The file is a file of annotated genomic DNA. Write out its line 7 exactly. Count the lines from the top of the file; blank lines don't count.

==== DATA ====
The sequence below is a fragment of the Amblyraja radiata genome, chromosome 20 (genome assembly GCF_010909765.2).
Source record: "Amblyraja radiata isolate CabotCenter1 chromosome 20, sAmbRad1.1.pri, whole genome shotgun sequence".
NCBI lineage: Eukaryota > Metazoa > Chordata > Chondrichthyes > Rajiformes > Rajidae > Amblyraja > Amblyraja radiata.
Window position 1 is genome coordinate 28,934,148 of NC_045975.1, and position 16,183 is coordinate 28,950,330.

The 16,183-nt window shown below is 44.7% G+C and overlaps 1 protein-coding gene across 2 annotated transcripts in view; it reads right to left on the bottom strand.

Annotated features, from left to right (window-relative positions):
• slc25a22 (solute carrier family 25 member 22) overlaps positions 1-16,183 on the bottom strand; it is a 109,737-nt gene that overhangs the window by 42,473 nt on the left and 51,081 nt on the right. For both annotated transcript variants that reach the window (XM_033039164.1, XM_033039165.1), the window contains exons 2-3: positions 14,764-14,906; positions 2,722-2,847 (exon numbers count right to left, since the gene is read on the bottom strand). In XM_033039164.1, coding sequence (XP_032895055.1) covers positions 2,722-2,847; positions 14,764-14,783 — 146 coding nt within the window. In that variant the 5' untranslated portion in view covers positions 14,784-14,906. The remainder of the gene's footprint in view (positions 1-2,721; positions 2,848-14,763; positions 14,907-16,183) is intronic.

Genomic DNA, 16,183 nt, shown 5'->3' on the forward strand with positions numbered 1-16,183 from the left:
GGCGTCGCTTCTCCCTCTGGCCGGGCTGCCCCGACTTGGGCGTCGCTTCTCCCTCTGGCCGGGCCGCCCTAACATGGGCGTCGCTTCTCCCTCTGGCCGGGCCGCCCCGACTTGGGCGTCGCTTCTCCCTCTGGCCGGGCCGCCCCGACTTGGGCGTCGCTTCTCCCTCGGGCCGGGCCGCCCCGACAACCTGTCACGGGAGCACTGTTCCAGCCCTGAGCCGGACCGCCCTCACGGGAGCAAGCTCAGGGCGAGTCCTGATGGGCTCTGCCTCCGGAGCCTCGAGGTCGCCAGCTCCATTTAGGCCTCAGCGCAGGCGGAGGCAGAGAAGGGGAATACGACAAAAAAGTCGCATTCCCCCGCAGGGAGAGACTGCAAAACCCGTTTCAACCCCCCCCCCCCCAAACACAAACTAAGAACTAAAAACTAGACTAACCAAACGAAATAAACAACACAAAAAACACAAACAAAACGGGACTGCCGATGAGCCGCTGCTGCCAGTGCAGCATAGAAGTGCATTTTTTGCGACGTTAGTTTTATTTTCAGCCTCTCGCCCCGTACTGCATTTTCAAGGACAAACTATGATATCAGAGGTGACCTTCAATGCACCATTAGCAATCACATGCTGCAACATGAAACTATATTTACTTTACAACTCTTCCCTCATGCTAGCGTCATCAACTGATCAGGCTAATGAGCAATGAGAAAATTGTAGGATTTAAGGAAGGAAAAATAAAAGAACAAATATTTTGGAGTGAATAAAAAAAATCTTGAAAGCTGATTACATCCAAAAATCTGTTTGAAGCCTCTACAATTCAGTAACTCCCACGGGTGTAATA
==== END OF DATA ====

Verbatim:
• slc25a22 (solute carrier family 25 member 22) overlaps positions 1-16,183 on the bottom strand; it is a 109,737-nt gene that overhangs the window by 42,473 nt on the left and 51,081 nt on the right. For both annotated transcript variants that reach the window (XM_033039164.1, XM_033039165.1), the window contains exons 2-3: positions 14,764-14,906; positions 2,722-2,847 (exon numbers count right to left, since the gene is read on the bottom strand). In XM_033039164.1, coding sequence (XP_032895055.1) covers positions 2,722-2,847; positions 14,764-14,783 — 146 coding nt within the window. In that variant the 5' untranslated portion in view covers positions 14,784-14,906. The remainder of the gene's footprint in view (positions 1-2,721; positions 2,848-14,763; positions 14,907-16,183) is intronic.